Social media giant Facebook recently changed its name to Meta to mark a switch in focus to the metaverse. The move spurred a surge of interest in the idea among investors and other technology companies.

Powell said investors should be thinking about investing in the metaverse as though they were investing in the early internet. That means first focusing on hardware providers; then on software providers; then on companies that actually operate inside the technology.

“What did you want to own from 1989 to 2000? You wanted to own the Ciscos of the world. And I think the same is going to be true for the metaverse,” he said.

Powell recommended investors think about chipmakers such as Nvidia and AMD, saying that the push into virtual worlds will require a huge amount of computing power.

He also recommended device manufacturers, for example, those that make virtual reality headsets. “It’s all about infrastructure for the next few years,” he said.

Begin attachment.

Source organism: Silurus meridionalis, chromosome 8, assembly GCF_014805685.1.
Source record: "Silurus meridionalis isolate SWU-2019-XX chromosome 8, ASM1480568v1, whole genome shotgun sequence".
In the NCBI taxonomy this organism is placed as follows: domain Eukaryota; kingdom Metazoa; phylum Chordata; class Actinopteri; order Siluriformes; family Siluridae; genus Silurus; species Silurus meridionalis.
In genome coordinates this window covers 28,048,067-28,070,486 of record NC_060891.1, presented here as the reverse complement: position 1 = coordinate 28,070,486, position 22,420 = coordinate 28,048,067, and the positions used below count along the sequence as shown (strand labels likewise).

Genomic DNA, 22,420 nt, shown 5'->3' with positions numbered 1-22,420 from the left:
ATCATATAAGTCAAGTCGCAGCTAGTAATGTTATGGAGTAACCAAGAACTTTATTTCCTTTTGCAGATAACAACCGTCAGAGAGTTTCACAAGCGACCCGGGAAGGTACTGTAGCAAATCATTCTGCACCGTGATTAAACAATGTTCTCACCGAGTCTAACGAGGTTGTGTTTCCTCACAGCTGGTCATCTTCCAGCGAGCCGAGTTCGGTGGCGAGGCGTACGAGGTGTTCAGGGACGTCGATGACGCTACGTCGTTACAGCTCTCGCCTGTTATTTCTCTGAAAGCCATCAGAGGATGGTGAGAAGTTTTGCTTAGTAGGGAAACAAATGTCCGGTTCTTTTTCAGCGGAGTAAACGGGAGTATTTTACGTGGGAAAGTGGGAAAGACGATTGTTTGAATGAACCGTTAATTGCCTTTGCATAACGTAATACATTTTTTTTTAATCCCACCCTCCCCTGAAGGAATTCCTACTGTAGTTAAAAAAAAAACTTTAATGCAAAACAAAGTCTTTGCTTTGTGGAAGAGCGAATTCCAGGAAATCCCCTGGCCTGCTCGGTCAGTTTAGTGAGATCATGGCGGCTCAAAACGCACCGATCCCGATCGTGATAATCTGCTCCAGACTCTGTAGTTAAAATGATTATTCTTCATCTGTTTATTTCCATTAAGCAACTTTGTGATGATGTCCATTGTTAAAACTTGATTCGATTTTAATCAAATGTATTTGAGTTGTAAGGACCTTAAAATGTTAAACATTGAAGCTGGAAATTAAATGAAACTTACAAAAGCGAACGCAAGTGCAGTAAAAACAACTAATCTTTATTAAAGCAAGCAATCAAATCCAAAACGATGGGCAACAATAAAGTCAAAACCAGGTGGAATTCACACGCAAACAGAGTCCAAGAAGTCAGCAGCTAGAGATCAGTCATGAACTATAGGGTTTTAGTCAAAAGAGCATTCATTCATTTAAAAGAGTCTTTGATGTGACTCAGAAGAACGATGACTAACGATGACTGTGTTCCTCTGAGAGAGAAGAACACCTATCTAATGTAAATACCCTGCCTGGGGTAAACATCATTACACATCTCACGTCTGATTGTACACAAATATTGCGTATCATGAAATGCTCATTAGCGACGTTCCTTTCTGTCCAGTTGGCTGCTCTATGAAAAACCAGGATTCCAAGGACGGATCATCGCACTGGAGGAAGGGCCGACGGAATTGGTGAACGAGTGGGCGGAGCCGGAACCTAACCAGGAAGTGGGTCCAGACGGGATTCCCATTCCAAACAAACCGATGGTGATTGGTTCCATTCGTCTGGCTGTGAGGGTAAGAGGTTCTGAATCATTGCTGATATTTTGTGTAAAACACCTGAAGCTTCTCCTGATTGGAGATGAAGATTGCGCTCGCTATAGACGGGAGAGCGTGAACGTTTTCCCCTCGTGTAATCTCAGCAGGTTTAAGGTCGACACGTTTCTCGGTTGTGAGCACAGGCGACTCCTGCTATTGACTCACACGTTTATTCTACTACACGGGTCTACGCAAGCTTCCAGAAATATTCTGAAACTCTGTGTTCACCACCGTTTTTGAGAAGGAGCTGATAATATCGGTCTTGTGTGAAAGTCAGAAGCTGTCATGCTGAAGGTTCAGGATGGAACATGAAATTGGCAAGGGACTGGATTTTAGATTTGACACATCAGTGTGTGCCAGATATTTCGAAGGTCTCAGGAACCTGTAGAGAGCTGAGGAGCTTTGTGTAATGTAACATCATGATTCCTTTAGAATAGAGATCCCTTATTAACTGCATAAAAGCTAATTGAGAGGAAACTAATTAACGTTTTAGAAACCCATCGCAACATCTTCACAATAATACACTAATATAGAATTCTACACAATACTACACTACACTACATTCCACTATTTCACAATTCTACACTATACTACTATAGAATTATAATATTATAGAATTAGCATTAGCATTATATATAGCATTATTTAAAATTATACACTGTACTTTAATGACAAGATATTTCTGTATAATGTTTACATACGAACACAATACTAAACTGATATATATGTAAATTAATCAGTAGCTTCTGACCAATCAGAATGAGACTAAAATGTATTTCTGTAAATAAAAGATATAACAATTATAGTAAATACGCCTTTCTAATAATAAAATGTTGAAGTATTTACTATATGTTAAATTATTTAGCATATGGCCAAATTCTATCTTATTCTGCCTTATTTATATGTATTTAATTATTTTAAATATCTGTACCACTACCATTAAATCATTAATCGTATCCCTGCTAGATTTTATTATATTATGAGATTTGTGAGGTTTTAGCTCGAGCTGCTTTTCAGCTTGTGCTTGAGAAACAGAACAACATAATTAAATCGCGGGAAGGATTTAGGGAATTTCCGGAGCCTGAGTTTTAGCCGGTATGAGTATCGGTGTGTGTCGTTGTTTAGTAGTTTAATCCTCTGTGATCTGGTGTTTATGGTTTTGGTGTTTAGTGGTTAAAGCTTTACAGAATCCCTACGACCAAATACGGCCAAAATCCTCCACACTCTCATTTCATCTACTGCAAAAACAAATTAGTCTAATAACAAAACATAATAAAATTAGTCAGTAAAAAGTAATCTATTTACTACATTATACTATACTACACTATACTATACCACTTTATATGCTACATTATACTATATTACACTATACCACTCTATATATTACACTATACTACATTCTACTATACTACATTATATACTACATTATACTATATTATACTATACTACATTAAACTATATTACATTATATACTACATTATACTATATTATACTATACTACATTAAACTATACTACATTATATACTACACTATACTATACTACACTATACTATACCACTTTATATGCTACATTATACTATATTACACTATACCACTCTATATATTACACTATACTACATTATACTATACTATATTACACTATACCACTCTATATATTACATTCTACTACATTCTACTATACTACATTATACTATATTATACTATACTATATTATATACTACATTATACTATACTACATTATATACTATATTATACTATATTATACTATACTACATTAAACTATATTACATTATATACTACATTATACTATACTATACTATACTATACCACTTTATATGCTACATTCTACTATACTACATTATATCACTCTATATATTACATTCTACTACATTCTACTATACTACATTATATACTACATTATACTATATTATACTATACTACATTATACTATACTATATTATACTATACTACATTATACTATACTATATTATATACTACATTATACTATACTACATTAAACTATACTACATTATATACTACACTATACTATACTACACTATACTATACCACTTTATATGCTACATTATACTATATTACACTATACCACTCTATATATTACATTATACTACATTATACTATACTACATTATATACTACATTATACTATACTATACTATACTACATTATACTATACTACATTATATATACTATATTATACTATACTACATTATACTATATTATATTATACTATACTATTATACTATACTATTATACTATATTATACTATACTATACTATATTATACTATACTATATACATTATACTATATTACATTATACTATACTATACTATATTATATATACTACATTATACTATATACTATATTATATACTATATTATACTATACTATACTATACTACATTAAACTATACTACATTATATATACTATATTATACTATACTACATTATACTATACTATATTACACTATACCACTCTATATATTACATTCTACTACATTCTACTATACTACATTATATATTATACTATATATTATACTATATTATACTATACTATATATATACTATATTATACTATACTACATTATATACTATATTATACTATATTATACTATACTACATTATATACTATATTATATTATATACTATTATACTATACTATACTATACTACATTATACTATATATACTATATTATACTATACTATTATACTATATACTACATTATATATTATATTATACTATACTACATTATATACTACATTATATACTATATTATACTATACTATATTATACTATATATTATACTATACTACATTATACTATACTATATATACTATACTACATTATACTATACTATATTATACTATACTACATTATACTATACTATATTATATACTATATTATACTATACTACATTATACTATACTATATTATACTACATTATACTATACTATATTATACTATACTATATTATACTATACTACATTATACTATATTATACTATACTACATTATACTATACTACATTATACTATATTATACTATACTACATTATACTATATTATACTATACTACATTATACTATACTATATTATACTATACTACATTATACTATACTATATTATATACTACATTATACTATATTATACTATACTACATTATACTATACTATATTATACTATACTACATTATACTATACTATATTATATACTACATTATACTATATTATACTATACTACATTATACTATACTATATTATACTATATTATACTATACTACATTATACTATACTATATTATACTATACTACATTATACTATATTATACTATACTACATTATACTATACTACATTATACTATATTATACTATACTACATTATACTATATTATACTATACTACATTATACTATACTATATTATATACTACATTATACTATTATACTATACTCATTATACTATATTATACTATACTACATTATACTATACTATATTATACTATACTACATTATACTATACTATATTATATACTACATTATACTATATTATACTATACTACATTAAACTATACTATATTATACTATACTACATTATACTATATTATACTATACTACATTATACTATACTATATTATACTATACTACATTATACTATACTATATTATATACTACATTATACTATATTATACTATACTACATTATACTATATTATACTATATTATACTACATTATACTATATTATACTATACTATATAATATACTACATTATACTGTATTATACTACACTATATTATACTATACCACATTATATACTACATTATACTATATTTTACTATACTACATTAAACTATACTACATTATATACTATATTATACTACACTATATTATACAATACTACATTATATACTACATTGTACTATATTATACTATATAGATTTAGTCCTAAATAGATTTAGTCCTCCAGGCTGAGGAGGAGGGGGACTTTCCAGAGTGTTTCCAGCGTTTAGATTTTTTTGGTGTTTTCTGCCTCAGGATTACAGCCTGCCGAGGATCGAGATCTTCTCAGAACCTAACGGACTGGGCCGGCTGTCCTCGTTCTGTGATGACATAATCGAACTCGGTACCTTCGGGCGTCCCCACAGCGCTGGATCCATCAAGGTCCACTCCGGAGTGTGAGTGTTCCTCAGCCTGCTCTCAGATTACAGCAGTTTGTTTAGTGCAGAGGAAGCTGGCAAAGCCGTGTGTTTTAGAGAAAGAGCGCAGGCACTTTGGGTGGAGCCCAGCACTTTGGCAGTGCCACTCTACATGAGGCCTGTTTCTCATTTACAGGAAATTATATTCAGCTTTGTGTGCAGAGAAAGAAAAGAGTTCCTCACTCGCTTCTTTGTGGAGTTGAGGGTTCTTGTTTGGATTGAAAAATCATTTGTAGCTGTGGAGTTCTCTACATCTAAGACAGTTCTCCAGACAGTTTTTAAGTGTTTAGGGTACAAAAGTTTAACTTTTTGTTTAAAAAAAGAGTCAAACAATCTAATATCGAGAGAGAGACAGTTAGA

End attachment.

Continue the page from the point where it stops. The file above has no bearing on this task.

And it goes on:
Read more: Universal Music Group bets on the metaverse by partnering with Genies to make digital avatars and wearables

However, there are plenty of skeptics about the metaverse who argue that it’s far too soon to predict whether the idea will become a major part of everyday life.

Jon Jordan, blockchain specialist at venture capital firm Hiro Capital, told Insider that “no one knows what [the metaverse] is.” He added: “Nothing that is yet live, I would call a metaverse.”

The uncertainty makes investing decisions about the metaverse tricky, Jordan said.

Jefferies’ Powell said it’s still uncertain whether the metaverse will be dominated by the likes of Facebook/Meta or by decentralized virtual worlds such as The Sandbox or Decentraland.